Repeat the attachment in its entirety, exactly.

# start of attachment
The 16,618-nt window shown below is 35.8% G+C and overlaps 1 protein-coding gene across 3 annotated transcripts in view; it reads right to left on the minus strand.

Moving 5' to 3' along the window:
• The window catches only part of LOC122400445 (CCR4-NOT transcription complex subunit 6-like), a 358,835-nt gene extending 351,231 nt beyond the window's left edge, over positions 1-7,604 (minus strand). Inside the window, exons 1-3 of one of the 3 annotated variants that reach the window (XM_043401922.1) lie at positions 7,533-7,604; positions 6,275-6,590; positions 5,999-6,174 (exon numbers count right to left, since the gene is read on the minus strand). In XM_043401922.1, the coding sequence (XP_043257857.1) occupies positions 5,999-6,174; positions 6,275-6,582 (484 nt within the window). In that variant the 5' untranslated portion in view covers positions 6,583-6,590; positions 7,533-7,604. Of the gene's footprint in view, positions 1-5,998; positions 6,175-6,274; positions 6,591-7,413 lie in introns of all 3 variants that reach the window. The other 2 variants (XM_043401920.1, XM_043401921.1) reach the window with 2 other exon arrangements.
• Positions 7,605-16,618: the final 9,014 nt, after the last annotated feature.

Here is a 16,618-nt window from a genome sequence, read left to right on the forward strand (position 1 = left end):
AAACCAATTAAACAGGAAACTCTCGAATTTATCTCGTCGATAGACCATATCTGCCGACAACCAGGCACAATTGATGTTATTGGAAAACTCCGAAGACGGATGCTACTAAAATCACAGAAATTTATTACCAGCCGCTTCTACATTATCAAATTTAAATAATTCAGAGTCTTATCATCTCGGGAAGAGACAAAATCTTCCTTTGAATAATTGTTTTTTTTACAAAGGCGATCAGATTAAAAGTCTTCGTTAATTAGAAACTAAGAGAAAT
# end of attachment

The 16,618-nt window shown below is 35.8% G+C and overlaps 1 protein-coding gene across 3 annotated transcripts in view; it reads right to left on the minus strand.

Moving 5' to 3' along the window:
• The window catches only part of LOC122400445 (CCR4-NOT transcription complex subunit 6-like), a 358,835-nt gene extending 351,231 nt beyond the window's left edge, over positions 1-7,604 (minus strand). Inside the window, exons 1-3 of one of the 3 annotated variants that reach the window (XM_043401922.1) lie at positions 7,533-7,604; positions 6,275-6,590; positions 5,999-6,174 (exon numbers count right to left, since the gene is read on the minus strand). In XM_043401922.1, the coding sequence (XP_043257857.1) occupies positions 5,999-6,174; positions 6,275-6,582 (484 nt within the window). In that variant the 5' untranslated portion in view covers positions 6,583-6,590; positions 7,533-7,604. Of the gene's footprint in view, positions 1-5,998; positions 6,175-6,274; positions 6,591-7,413 lie in introns of all 3 variants that reach the window. The other 2 variants (XM_043401920.1, XM_043401921.1) reach the window with 2 other exon arrangements.
• Positions 7,605-16,618: the final 9,014 nt, after the last annotated feature.

Here is a 16,618-nt window from a genome sequence, read left to right on the forward strand (position 1 = left end):
AAACCAATTAAACAGGAAACTCTCGAATTTATCTCGTCGATAGACCATATCTGCCGACAACCAGGCACAATTGATGTTATTGGAAAACTCCGAAGACGGATGCTACTAAAATCACAGAAATTTATTACCAGCCGCTTCTACATTATCAAATTTAAATAATTCAGAGTCTTATCATCTCGGGAAGAGACAAAATCTTCCTTTGAATAATTGTTTTTTTTACAAAGGCGATCAGATTAAAAGTCTTCGTTAATTAGAAACTAAGAGAAAT